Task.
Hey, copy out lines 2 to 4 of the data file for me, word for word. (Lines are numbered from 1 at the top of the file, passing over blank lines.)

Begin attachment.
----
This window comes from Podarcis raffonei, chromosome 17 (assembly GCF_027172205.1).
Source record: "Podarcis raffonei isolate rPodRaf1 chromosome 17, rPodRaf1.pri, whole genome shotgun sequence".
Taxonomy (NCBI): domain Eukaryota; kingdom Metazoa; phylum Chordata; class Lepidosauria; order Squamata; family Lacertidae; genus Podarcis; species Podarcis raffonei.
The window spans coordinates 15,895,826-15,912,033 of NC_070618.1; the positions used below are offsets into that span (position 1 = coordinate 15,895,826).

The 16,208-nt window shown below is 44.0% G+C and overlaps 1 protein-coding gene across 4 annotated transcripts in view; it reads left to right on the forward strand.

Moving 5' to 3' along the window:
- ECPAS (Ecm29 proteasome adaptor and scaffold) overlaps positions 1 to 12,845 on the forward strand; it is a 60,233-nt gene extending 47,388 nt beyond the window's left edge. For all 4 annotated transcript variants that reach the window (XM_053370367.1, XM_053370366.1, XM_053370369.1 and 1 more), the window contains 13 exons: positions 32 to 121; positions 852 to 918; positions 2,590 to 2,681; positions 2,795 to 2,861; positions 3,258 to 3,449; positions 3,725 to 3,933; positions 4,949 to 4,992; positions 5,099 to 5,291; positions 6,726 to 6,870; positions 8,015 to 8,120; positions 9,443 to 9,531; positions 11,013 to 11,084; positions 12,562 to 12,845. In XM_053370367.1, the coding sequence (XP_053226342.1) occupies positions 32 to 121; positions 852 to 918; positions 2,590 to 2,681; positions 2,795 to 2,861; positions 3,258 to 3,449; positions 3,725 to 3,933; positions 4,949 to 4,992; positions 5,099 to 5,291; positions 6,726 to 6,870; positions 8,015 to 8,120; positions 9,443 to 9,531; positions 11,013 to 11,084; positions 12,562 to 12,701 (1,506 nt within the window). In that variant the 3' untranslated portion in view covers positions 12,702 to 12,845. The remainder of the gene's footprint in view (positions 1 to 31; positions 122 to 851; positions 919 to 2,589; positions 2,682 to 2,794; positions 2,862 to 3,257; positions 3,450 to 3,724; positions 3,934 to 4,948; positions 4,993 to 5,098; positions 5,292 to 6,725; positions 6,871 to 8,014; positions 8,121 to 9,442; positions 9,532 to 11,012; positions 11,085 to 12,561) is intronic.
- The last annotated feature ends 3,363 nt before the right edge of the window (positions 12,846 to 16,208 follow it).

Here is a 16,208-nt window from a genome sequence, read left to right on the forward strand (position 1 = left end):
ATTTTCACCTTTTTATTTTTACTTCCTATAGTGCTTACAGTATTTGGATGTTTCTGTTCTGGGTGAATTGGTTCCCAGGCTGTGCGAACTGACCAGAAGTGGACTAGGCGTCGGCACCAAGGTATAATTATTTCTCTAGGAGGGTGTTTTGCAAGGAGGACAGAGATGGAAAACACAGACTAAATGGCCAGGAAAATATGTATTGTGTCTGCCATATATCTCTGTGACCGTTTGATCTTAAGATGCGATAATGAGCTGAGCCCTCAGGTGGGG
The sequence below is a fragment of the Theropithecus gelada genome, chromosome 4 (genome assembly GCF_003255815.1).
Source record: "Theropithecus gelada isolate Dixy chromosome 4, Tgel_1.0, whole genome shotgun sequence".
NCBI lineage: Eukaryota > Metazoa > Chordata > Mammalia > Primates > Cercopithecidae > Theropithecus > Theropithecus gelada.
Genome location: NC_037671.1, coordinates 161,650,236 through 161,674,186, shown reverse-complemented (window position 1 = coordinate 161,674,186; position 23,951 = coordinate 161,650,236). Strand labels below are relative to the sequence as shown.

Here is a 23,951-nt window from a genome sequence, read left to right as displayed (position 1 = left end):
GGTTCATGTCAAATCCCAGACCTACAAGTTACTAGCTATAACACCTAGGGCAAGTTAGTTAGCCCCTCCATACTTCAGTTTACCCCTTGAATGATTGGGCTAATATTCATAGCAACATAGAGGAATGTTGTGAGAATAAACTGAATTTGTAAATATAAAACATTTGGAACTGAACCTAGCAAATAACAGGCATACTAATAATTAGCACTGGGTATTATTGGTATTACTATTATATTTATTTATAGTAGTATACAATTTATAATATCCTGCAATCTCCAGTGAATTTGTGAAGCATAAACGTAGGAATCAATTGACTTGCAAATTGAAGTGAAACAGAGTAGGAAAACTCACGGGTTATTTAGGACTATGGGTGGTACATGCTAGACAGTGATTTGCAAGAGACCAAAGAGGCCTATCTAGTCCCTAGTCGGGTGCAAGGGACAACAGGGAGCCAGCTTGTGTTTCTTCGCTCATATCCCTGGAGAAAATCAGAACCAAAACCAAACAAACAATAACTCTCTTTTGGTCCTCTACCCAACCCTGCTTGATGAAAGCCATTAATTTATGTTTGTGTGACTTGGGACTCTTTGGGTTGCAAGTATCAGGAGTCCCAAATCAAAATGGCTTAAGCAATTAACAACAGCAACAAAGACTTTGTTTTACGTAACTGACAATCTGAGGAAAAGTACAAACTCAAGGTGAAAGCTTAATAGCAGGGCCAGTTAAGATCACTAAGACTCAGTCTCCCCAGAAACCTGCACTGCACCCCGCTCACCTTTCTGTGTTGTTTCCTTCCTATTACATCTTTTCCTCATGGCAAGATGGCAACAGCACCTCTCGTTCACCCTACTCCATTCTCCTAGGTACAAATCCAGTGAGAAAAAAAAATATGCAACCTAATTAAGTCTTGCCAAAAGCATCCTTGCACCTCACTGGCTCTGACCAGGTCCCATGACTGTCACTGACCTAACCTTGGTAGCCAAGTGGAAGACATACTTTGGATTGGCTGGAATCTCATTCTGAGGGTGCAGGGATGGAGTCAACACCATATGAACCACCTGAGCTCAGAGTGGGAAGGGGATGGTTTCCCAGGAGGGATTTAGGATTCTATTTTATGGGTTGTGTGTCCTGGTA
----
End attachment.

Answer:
Source record: "Podarcis raffonei isolate rPodRaf1 chromosome 17, rPodRaf1.pri, whole genome shotgun sequence".
Taxonomy (NCBI): domain Eukaryota; kingdom Metazoa; phylum Chordata; class Lepidosauria; order Squamata; family Lacertidae; genus Podarcis; species Podarcis raffonei.
The window spans coordinates 15,895,826-15,912,033 of NC_070618.1; the positions used below are offsets into that span (position 1 = coordinate 15,895,826).